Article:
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Question Number: 31440

Law 12 - Fouls and Misconduct 4/7/2017

RE: Varsity High School

Aaron Speca of Virginia Beach, VA United States asks...

My daughter and I got into quite a discussion about this play in her last game and whether this constituted an illegal play by the white team's keeper. I agreed with the CR's call resulting in an IFK, she did not.

I looked at it as an intentional pass, and maybe she intended it to go to #22 white, but it still went to the keeper who subsequently picked the ball up. She thought it was not intentional and that her teammate was trying to play the ball into the air and back and did not intend the ball to go to the keeper.

Wind was a huge factor and was blowing hard back toward the keeper so it may have carried farther than it normally would have, but I didn't see that as a reason to not make the call.

I compared it to a situation where a defender makes a pass back towards a deeper defender who instead of playing it allows the ball to continue its travel to the keeper.

So which of us had a better argument? :)

https://www.youtube.com/watch?v=Q8FKAcr9Vug

Answer provided by Referee Richard Dawson

Hi Aaron,
hmmm a discussion did you both agree to disagree and move on for the good of the game? lol
I am on your daughters side in this particular case as I see it as a miss kick more than a deliberate kick by the teammate TO the keeper. If I was to argue your daughter's side that it was not a deliberate kick by the teammate TO the keeper citing the incorrect quote I heard on the video
'I knew he was going to call it,(being the ball) it was played back by the foot! '
The law does not read the keeper can not use their hands on a ball off the foot of a team mate. Which if it did then the keeper has no recourse.
Yes it was off the foot but even it we discount the fact it was NEVER intended to be a pass back to the keeper given we do not factor intent into the equation. Lets remember WHY this particular portion of the law was set into the books, to stop time wasting not to give scoring opportunities to the opposition. This was in my opinion a GOTCHA call!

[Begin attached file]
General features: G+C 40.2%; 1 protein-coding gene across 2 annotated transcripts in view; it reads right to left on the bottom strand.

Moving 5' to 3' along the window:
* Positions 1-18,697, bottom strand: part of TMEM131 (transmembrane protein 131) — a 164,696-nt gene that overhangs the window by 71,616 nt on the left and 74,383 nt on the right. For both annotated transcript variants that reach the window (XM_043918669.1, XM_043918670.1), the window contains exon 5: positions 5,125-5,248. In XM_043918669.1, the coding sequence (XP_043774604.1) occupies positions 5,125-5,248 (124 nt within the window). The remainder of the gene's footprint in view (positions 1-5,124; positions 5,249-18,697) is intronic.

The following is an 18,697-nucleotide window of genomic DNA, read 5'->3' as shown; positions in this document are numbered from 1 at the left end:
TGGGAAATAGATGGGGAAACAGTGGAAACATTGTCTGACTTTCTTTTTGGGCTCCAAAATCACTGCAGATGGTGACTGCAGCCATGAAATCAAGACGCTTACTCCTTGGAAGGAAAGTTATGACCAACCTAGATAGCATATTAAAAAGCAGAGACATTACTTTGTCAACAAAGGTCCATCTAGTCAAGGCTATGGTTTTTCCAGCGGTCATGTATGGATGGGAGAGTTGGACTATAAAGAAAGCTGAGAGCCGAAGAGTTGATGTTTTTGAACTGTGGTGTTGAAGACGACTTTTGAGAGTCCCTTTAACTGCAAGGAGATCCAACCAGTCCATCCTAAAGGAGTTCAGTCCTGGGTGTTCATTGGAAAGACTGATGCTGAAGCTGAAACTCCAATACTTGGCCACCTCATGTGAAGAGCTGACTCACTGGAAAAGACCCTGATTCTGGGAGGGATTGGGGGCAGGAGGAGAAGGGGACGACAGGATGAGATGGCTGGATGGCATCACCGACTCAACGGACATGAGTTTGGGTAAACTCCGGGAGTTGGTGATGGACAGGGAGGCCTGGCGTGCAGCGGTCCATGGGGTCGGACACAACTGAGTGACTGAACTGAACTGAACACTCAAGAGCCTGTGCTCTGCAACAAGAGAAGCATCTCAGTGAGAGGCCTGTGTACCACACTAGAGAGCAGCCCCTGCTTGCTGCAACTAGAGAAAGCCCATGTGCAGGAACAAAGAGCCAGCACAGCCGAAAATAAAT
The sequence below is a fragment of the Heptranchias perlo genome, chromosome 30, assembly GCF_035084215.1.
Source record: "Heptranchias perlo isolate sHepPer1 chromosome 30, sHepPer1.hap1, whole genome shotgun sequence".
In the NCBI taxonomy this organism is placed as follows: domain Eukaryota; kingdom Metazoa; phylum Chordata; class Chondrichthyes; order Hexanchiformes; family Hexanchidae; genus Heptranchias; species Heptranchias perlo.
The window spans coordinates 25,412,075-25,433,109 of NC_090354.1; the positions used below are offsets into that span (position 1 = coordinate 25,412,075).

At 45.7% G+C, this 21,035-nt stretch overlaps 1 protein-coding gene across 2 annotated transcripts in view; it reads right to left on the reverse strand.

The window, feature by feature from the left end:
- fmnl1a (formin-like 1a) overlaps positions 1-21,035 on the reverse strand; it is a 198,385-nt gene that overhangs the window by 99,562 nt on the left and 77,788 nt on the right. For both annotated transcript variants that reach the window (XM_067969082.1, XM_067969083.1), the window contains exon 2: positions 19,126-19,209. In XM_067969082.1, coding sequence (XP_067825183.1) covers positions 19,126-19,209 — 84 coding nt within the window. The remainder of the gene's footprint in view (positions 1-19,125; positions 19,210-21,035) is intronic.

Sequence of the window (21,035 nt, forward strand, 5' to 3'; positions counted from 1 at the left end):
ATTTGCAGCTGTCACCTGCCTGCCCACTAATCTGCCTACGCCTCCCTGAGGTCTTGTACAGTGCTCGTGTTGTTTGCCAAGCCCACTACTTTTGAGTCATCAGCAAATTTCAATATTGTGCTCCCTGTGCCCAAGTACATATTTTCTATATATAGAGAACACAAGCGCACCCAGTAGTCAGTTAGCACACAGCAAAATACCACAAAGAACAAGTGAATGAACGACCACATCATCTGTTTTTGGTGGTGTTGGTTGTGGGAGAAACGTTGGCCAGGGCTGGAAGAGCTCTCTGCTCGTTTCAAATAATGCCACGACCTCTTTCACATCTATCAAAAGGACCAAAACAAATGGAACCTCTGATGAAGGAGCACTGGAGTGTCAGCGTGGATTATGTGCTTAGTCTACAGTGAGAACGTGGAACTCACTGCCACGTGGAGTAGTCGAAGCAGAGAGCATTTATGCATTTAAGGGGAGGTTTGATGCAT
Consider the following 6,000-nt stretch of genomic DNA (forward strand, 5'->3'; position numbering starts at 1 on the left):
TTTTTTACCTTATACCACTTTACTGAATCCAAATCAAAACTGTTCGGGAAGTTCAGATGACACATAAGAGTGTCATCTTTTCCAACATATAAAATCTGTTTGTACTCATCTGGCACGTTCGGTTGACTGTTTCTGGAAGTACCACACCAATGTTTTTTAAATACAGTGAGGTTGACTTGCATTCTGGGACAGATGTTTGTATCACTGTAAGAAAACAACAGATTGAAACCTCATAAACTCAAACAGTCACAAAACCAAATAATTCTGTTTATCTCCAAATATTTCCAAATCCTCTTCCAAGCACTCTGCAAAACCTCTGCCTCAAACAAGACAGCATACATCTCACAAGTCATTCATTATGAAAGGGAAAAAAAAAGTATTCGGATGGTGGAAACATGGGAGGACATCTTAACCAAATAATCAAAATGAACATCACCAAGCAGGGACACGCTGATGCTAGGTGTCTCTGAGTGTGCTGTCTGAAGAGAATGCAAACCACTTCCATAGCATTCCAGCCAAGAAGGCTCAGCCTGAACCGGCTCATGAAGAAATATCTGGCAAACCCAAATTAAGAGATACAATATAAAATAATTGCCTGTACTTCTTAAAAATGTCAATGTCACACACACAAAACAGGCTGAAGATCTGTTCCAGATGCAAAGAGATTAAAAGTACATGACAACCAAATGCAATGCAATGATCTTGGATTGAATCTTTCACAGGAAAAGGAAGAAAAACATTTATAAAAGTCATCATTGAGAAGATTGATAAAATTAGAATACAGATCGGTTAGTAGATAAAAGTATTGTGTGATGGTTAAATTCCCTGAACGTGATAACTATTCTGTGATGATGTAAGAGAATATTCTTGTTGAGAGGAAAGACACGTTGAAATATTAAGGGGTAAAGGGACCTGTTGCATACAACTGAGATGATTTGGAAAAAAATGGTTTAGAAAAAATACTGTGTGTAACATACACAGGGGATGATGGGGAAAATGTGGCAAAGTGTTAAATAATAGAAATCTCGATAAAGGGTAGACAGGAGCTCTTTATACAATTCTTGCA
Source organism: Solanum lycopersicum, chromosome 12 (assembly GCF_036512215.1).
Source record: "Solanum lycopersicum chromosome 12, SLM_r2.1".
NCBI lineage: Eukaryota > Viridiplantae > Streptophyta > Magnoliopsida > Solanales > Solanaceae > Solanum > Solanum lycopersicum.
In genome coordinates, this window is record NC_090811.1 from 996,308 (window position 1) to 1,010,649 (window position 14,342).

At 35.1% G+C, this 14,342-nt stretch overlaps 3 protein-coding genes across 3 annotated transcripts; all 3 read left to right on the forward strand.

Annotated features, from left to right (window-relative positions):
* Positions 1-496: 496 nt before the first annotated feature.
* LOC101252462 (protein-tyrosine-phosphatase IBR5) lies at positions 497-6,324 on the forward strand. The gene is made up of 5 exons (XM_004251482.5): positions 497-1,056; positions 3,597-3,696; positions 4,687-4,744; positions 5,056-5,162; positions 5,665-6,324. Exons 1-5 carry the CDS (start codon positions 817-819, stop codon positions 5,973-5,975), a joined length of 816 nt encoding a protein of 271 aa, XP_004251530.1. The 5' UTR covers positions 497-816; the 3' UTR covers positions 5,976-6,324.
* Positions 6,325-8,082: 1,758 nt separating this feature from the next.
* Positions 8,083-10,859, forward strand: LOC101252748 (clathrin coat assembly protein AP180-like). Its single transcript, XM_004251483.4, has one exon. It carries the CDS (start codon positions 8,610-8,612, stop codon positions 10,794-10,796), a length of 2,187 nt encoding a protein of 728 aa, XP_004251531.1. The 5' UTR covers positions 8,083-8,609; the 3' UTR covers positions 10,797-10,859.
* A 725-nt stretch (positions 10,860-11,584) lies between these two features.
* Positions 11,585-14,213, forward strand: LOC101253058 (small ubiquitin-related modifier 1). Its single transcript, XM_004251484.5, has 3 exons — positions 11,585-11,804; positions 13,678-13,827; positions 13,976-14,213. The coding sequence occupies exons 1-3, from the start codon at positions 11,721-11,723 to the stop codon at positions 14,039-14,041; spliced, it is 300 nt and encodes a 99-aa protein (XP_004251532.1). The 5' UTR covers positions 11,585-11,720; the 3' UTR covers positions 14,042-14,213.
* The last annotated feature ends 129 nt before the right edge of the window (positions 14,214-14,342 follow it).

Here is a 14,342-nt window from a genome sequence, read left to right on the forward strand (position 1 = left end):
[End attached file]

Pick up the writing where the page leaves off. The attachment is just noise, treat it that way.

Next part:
If we argue your point that it was a deliberate kick as in one that if that ball had fallen to an offside opponent it would have reset offside that is a reasonable assumption but you mentioned the heavy wind as a factor so lets say it was really blowing and that ball was actually headed into the goal and the keeper dives to push it out would you as referee award an INDFK citing that ball was played TO the keeper? I discount the deeper defender idea allowing an easily played ball meant for them to continue TO the keeper as similar. It might be semantics only but any element of doubt of whether the ball was TRULY deliberately kicked by a team mate TO the keeper must be looked at with respect to why such a law is in place. With a heavy emphasis on the word TO.

In conclusion though a an opinion of a fact of play you are both correct!
The referee can choose to do either! No call or INDFK. I prefer the no call
Cheers



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Answer provided by Referee Peter Grove

Hi Aaron,
I'm afraid I have to agree with your daughter on this one. I don't think the ball was ''deliberately kicked to the goalkeeper by a team-mate.'' Yes it was deliberately kicked, but was it deliberately kicked to the keeper? I know there has been a perception in the US, based on the USSF's pronouncements on this in the past, that the word 'deliberately' only applied to the kicking action and not the intended destination of the kick but I think that falls down when you consider that if the IFAB wanted that to be the interpretation, they would have just left the words 'to the goalkeeper' out.

For me, if the Law simply said it was an offence for the keeper to touch the ball with the hands after ''it has been deliberately kicked by a team-mate'' then the USSF's old position (and your take on this incident) on this would have been correct - but that's not what the Law says.

Even if the USSF's previously-issued 'Advice to Referees' was correct in this regard (and I don't think it was, for the reasons I have stated above) it has been discontinued and its provisions no longer apply.

Anyway, to sum up I agree with ref Dawson that we have to be quite sure that the ball was deliberately kicked to the keeper and in this case there is more than enough doubt for me to err on the side of caution and go with no call.



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